In case you missed it, FIRE released an updated version of our Policy Statement on Political Speech on Campus last week. While it’s intended primarily as a resource for students and faculty members to better understand their rights, university administrations would do well to review the statement, as mishandling of the subject is unfortunately pervasive. Indeed, a recent search of FIRE’s Spotlight database revealed that more than 30 schools maintain policies that specifically restrict political expression. (You can view a complete list of those institutions here.) To take one egregious example, the University of Alaska Anchorage bans the use of university technology resources to send or post “[c]ontent related to partisan political activities.” This policy is FIRE’s Speech Code of the Month for March 2020.
It would be totally unreasonable for a person to suspect that students tweeting about Donald Trump over the internet in the residence halls, or emailing Joe Biden campaign organizers about volunteer opportunities in the computer lab, are speaking on behalf of the university. And yet, this policy forbids those actions.
As explained in further detail in our statement, colleges that are tax-exempt under Section 501(c)(3) of the Internal Revenue Code are indeed prohibited from engaging in political activity as institutions. However, students do not endanger their university’s tax-exempt status by engaging in their own partisan political speech, when such speech is clearly separate and distinct from the institution’s views. As long as partisan student groups obtain their university resources in the same way other groups do, and as long as students don’t overcome the strong presumption that they aren’t speaking on behalf of the school, the tax-exempt status isn’t threatened.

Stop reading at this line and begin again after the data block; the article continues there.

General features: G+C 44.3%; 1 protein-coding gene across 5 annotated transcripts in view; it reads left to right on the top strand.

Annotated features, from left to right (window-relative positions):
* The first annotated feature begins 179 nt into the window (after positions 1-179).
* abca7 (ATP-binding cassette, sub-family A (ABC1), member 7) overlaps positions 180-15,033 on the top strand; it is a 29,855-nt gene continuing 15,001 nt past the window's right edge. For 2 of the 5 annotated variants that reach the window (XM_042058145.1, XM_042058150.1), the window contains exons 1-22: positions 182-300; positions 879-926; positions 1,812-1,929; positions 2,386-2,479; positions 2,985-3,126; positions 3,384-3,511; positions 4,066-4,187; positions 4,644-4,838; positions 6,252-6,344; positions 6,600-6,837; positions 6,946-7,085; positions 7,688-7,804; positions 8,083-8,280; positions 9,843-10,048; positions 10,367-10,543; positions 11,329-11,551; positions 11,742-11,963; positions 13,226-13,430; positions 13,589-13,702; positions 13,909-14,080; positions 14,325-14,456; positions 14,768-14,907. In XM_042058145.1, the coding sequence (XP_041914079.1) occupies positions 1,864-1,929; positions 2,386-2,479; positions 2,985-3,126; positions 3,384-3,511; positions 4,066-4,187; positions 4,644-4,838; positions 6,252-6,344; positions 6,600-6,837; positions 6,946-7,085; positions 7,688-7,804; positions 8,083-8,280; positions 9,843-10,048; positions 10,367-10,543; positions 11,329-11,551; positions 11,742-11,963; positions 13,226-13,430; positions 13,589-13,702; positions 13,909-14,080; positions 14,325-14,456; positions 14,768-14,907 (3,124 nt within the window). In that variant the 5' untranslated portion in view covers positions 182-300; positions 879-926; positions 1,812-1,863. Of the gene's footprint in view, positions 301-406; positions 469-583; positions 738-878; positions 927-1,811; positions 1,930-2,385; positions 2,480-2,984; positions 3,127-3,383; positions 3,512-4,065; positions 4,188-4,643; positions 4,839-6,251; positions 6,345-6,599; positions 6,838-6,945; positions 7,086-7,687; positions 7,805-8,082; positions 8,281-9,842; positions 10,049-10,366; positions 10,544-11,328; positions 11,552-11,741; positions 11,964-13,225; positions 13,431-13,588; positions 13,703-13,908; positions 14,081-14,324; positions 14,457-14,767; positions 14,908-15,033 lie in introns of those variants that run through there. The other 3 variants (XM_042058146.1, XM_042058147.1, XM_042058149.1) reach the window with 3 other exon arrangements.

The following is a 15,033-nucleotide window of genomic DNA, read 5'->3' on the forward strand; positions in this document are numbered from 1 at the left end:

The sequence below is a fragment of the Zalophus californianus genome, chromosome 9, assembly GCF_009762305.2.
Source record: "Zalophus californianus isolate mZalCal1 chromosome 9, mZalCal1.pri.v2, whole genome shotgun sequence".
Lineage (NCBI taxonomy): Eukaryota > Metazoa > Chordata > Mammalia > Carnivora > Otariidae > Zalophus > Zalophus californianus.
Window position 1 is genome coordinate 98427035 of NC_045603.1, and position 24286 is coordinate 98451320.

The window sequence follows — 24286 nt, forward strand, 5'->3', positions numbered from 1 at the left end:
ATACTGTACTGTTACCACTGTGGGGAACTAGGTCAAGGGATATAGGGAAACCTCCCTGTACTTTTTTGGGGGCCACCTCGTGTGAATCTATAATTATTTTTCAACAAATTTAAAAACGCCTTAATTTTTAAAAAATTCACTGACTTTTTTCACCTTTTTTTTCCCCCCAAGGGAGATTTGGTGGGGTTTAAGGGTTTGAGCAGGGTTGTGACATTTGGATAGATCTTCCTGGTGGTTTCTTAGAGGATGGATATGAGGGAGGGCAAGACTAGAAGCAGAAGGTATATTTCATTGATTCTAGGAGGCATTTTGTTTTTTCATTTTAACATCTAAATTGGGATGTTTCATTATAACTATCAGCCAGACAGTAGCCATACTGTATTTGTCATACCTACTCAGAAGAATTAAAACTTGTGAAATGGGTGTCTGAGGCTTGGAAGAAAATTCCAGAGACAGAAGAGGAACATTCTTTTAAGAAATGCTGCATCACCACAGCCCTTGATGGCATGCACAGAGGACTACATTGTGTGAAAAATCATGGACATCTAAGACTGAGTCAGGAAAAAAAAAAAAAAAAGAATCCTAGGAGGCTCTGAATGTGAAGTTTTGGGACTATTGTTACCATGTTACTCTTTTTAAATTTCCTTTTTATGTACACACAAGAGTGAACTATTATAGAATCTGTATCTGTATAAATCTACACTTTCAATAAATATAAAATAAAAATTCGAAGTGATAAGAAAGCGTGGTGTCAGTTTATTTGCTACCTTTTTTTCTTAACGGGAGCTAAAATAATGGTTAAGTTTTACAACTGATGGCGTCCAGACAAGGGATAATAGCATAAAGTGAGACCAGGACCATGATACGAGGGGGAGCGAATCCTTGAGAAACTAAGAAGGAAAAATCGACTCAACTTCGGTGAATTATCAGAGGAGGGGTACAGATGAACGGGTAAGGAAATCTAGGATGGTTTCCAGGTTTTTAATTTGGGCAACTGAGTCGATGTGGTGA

But the University of Alaska Anchorage’s “Acceptable Use Policy” doesn’t even attempt to explain this distinction. The policy instead broadly states that users may not transmit or post any content that is related to partisan political activities, without explaining that it’s typically fine for students to use university internet or other technology resources to post or send political messages.
Sure, if a student were to send an email with falsified university letterhead endorsing a political candidate, it would be reasonable for the university to investigate the matter, as that message could imply university endorsement. But a broad ban on any content even related to partisan political activities includes a great deal of expression that doesn’t come close to implying university endorsement. For example, it would be totally unreasonable for a person to suspect that students tweeting about Donald Trump over the internet in the residence halls, or emailing Elizabeth Warren campaign organizers about volunteer opportunities in the computer lab, are speaking on behalf of the university. And yet, this policy forbids those actions.
You might think this policy’s overbreadth is the result of poor drafting, and that a policy like this would never be enforced to actually shut down the political expression of students. But partisan political expression often meets censorship on campus due to its inherently adversarial nature, and the presence of a restrictive policy like this on the books makes censorship all the more likely.
We see it happen time and again.
For example, in 2015, Georgetown University Law Center prevented students from tabling in support of Bernie Sanders’ 2016 presidential campaign. In doing so, the university pointed to its “Student Organization Policy on Partisan Political Activities,” which broadly banned partisan political activity on campus.